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+ - David Letterman's Top 5 Tech Innovations->

Submitted by itwbennett
itwbennett writes: During the combined 33 year run of Late Night With David Letterman and the Late Show with David Letterman, Dave and his crew introduced some, um, original technologies that, while not having the impact of, say, Windows, Google or the iPhone, still made quite an impression. From The Late Night Monkey-Cam Mobile Unit to The Late Show Hose Cam, here are 5 innovative (or, at least, original) uses of technology that Dave and company gave to the world.
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+ - E-paper Display Gives Payment Cards a Changing Security Code->

Submitted by itwbennett
itwbennett writes: Using payment cards with an embedded chip makes payments more secure in physical stores, but it’s still relatively easy for criminals to copy card details and use them online. Payment specialist Oberthur Technologies has another idea, which it will soon be testing in France. Oberthur’s Motion Code technology replaces the printed 3-digit CVV (Card Verification Value) code with a small e-paper display. The code changes periodically, reducing the time a fraudster has to act.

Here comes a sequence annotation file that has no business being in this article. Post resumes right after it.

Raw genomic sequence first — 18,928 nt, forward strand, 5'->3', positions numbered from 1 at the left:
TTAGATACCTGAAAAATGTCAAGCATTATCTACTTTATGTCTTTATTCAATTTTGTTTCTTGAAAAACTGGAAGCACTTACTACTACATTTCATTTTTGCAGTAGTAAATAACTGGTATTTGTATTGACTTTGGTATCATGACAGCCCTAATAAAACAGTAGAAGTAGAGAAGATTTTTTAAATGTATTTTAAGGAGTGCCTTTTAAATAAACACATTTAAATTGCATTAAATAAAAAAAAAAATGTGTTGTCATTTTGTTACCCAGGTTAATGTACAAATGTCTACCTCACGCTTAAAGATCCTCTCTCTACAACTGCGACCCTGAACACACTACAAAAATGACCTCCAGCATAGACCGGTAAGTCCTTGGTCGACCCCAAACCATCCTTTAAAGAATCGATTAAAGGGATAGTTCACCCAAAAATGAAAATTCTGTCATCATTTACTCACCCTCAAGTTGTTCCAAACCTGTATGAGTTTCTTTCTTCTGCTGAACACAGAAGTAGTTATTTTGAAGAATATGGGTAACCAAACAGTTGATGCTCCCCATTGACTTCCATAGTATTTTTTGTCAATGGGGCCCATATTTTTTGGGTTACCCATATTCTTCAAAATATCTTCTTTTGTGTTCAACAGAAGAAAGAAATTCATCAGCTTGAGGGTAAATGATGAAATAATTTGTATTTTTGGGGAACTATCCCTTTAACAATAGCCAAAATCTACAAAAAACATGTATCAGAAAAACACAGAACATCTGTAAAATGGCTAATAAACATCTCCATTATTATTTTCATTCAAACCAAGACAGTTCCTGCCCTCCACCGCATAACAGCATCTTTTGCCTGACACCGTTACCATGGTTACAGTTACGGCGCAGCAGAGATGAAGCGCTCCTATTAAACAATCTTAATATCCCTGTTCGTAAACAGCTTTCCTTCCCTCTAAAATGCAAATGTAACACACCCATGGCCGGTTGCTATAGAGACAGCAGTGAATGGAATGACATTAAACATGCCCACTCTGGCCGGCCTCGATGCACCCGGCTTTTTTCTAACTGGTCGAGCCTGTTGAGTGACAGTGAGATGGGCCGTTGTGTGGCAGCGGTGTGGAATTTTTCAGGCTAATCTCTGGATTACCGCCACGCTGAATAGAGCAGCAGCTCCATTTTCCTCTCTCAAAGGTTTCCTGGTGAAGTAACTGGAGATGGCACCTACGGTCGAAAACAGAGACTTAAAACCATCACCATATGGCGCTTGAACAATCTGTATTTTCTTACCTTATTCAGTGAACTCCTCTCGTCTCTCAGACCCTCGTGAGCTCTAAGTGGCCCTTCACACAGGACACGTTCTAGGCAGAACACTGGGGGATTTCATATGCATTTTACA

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+ - Critical Vulnerability in NetUSB Driver Exposes Millions of Routers to Hacking->

Submitted by itwbennett
itwbennett writes: NetUSB, a service that lets devices connected over USB to a computer be shared with other machines on a local network or the Internet, is implemented in Linux-based embedded systems, such as routers, as a kernel driver. Once enabled, it opens a server that listens on TCP port 20005 for connecting clients. Security researchers from a company called Sec Consult found that if a connecting computer has a name longer than 64 characters, a stack buffer overflow is triggered in the NetUSB service.
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+ - Google Offers Cheap Cloud Computing For Low-Priority Tasks->

Submitted by jfruh
jfruh writes: Much of the history of computing products and services involves getting people desperate for better performance and faster results to pay a premium to get what they want. But Google has a new beta service that's going in the other direction — offering cheap cloud computing services for customers who don't mind waiting. Jobs like data analytics, genomics, and simulation and modeling can require lots of computational power, but they can run periodically, can be interrupted, and can even keep going if one or more nodes they're using goes offline.
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+ - FTC Recommends Conditions for Sale of RadioShack Customer Data->

Submitted by itwbennett